Oluwatoyin “Toyin” Odutola
HUNTSVILLE, Ala. —Most artists wait a lifetime for fame and recognition, but Oluwatoyin “Toyin” Odutola has quickly made a name for herself nationally and internationally since graduating from The University of Alabama in Huntsville in 2008.
Toyin (B.A. studio art and communications) is best known for creating highly detailed portrait drawings in pen ink. Her public collections are held in several prestigious art museums including The National Museum of African Art (Smithsonian Institution, Washington D.C.), The Honolulu Museum of Art, The Birmingham Museum of Art and the San Francisco Foundation 2011 Murphy and Cadogan Fellowship Awards Exhibition SOMArts Cultural Center. The Jack Shainman Gallery in New York represents the art world’s rising star.
It was Toyin’s obsession with the perfect likeness of Timon, the meerkat (portrayed by comedic actor Nathan Lane) from Disney’s The Lion King that sparked the flame for her love of art. Born in Ife, Nigeria, Toyin was nine when her family moved to Alabama.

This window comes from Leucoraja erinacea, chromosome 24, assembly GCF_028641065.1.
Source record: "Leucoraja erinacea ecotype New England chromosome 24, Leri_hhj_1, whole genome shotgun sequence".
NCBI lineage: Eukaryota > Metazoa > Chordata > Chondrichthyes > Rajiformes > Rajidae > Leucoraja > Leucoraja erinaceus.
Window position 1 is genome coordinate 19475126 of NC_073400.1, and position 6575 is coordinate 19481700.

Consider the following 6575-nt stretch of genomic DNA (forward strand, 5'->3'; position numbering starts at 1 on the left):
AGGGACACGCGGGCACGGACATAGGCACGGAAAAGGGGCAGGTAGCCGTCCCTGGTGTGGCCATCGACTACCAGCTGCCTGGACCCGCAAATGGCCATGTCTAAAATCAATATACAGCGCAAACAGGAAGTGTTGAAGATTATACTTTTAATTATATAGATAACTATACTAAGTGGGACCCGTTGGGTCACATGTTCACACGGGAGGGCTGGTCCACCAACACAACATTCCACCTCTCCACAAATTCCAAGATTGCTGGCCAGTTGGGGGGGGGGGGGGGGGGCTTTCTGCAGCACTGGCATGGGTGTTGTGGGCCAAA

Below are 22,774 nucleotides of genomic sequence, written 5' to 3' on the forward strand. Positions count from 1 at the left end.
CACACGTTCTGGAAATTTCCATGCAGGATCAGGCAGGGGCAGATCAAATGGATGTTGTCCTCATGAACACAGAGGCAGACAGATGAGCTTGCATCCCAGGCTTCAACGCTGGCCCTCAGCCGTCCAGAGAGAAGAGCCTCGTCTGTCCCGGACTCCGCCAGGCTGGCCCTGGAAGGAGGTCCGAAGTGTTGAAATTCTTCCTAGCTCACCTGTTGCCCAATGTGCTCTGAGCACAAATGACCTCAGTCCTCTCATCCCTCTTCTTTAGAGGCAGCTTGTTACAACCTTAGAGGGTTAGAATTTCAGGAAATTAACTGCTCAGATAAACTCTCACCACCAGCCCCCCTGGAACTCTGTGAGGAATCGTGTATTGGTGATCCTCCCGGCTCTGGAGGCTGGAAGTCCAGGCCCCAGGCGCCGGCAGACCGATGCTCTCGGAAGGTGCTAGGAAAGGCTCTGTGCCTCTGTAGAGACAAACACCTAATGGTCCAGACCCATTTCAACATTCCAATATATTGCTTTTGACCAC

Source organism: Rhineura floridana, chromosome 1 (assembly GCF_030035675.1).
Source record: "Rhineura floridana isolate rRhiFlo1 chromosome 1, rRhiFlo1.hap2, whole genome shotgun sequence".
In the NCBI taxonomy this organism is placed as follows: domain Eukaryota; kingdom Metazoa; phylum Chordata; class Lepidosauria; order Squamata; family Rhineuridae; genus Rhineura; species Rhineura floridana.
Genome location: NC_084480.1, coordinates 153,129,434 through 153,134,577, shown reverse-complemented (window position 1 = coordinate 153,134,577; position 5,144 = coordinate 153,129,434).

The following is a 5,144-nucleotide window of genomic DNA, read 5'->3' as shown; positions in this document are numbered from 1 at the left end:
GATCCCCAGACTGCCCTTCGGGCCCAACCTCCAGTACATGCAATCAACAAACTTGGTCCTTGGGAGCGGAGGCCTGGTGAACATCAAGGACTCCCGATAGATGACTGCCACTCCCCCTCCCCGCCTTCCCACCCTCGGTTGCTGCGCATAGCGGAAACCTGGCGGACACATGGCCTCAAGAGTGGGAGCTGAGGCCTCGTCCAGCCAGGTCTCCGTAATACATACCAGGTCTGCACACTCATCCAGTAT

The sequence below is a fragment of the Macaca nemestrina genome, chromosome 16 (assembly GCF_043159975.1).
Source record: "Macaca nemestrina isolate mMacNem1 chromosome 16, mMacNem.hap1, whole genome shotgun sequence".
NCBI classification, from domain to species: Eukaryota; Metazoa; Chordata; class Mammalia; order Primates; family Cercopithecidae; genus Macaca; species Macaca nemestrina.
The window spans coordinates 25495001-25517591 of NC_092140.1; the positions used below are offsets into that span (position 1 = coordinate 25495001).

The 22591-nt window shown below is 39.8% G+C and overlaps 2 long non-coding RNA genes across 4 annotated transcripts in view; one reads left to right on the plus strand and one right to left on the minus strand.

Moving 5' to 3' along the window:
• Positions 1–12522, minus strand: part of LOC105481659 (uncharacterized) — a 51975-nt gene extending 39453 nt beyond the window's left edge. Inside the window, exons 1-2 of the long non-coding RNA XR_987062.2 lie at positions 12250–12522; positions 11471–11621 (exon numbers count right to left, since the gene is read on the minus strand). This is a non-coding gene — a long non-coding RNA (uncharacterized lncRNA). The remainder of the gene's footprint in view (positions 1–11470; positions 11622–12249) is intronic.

“I was five when we came to the United States of America. When we first moved here my first thoughts as a child were to be as reckless and open as possible,” Toyin recalled. “In Ife, I remember living in a small college subdivision where some of my cousins also lived. We had a well where we would sometimes gather water. I remember there were tall leaves. There was also brilliant sunlight…. lots of greenery and foliage, and mountains. I ran around like a crazed lunatic in pure happiness a lot. I believe that all changed once we moved to Alabama.
“For some reason the move to Alabama was rather traumatic for me,” she said. “I think it was because to move so many times at a young age felt unstable and life became slightly more unpredictable. Suddenly, I was weary of having to constantly uproot myself and depend on my environs for validation or worth.”
“The drawings of Timon were an intimate and strange sort of meditation for an otherwise very restless child,” she said. “They allowed me me to center my thoughts and focus intently on something personal …. albeit silly at the time, but that sort of searching for definition, trying to accurately capture a portrait in a moment, that never left me.”